A new draft bill discussed in Parliament's finance committee proposed to spare all deposits below €20,000 ($25,900) from a levy. Those between €20,000 and €100,000 would still have a 6.75 percent charge imposed, and those above €100,000 would be hit for 9.9 percent, in line with the original plan put forward at the weekend.
A vote in favor of the bank account confiscation is needed if Cyprus is to get €10 billion in rescue loans from its euro partners and the International Monetary Fund. The seizure of deposits is meant to raise €5.8 billion, which is part of the country's rescue.
If the vote fails to get through Parliament, Cyprus faces potential bankruptcy and a possible from the euro, which could reignite concerns in financial markets over the future of the single currency.
Although Cyprus is the smallest eurozone country to be bailed out, its planned rescue has sent shockwaves through the single currency area as it was the first time European authorities have targeted people's bank accounts. Other bailed out countries such as Greece, Ireland and Portugal have raised funds through imposing new taxes.
Proponents of the Cypriot account levy argue that this way gets foreigners who have taken advantage of Cyprus's low-tax regime to share the cost of the bailout of the country's banks, which have been hit hard by their over-exposure to bad Greek debt.
About a third of all deposits in Cypriot banks are believed to be held by Russians. As lawmakers wrangled, Finance Minister Michalis Sarris was to fly to Moscow Tuesday afternoon to meet with his Russian counterpart.
Opponents point out that a blanket charge on people's bank accounts will hurt ordinary Cypriots more, and could shake the confidence of all in the country's banking sector. And by going after deposits, European policymakers have set a precedent that could be repeated in the future. The worry of bank runs across Europe lies at the heart of the concerns in markets at the moment.
In a sign of the scale of disagreement over the deposit charge, the country's central bank governor, Panicos Demetriades, recommended that no accounts below €100,000 be touched. That level represents the amount of savings that are supposed to be insured if a bank collapses.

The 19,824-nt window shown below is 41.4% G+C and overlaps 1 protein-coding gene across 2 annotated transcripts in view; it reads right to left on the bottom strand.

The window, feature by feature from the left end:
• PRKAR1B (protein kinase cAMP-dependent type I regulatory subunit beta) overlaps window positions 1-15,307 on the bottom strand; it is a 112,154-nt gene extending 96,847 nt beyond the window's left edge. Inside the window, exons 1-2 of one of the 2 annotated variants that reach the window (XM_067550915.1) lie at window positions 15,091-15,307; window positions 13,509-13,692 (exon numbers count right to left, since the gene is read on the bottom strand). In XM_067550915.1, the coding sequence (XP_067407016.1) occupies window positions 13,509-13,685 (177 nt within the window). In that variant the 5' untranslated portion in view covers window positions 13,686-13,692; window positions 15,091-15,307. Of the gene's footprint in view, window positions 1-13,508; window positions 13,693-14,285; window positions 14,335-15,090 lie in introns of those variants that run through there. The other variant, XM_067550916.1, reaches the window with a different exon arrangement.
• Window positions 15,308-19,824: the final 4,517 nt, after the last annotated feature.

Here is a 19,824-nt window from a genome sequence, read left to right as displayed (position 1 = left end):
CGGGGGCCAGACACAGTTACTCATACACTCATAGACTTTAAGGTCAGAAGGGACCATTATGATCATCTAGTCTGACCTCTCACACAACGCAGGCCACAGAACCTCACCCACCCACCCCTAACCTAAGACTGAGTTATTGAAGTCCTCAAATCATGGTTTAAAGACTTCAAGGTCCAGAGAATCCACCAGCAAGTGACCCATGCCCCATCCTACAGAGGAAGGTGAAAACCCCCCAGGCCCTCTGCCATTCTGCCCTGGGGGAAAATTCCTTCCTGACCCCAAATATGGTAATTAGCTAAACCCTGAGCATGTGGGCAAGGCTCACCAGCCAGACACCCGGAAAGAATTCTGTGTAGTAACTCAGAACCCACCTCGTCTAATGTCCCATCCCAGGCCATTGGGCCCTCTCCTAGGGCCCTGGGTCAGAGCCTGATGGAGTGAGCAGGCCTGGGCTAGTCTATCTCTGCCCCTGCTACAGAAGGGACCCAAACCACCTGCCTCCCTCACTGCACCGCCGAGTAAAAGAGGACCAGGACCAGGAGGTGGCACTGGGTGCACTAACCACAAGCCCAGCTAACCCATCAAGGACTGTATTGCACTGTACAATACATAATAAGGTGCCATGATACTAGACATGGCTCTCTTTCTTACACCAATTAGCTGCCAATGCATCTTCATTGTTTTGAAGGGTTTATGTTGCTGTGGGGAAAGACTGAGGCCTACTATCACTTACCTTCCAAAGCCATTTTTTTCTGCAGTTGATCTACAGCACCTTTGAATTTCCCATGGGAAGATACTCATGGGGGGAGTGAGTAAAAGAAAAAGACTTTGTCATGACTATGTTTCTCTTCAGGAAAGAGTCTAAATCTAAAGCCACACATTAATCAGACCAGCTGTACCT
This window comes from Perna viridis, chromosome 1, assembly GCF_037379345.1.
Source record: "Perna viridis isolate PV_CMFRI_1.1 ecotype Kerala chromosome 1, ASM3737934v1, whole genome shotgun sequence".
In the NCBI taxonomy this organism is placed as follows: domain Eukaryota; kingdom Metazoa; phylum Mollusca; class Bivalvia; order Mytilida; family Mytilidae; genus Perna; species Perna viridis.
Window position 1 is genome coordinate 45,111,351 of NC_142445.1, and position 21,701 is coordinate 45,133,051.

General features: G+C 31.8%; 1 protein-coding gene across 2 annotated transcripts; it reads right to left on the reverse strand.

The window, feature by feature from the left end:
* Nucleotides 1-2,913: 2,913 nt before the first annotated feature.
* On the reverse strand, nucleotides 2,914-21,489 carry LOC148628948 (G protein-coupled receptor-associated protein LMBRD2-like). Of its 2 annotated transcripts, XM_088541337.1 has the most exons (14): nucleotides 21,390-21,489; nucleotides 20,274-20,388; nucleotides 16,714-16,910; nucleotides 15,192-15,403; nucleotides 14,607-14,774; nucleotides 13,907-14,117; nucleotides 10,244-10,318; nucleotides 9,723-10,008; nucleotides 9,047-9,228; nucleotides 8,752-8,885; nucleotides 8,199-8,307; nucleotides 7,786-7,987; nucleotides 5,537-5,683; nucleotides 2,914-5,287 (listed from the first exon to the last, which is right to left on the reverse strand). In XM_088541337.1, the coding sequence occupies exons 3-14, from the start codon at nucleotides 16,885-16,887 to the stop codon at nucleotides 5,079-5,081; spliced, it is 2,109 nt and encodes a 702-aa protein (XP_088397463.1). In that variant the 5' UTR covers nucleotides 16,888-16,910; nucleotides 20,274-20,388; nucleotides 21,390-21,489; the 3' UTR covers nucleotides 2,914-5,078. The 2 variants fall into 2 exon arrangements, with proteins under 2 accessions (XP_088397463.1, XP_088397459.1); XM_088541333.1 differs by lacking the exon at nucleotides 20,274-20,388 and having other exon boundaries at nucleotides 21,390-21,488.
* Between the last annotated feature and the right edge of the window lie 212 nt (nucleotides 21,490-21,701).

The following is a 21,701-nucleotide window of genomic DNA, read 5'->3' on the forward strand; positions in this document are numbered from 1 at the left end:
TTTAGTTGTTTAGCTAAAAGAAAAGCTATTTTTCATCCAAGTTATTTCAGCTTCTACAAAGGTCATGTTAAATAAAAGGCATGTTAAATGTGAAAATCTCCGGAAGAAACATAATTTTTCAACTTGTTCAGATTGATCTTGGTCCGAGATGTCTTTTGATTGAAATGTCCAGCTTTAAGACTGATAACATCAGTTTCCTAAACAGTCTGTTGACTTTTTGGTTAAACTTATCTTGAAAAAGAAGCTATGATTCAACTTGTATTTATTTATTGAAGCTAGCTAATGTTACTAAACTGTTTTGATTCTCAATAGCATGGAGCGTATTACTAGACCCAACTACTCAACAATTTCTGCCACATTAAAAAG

"We believe that deposits up to €100,000 should not be levied," said Demetriades. "The credibility of and trust in the banking sector depends on this."
Banks have been shut until Thursday to prevent a bank run. Demetriades said he expects at least 10 percent of deposits to be withdrawn when the banks re-open.
"We expect outflows, but the European Central Bank has assured us that it will provide adequate liquidity to the banks because it will consider them viable," he said.
Demetriades stressed the importance of the bill being voted on and passing in Parliament.
"It's important for the future of the banking sector and the economy that this bill is passed," he said in the committee meeting.
Christine Lagarde, the head of the International Monetary Fund which is participating in Cyprus's bailout, said in Frankfurt that the IMF was "extremely supportive of the Cypriot authorities' intentions to introduce more progressive rates in the one-off tax."
Eurozone finance ministers held a telephone conference Monday night, and concluded that small depositors should not be hit as hard as others. They said the Cypriot authorities should stagger the deposit seizures more, but insisted that the overall take should stay the same.
Recently elected Cypriot President Nicos Anastasiades spoke with German Chancellor Angela Merkel by phone Monday night. Merkel made clear that negotiations on the aid package should be conducted only with the so-called "troika" of creditors, said a German government spokeswoman, who spoke on condition of anonymity in line with department rules.
Cypriot government spokesman Christos Stylianides said Anastasiades informed Merkel that "the possibility of reducing the requirements from self-raised funds is being explored."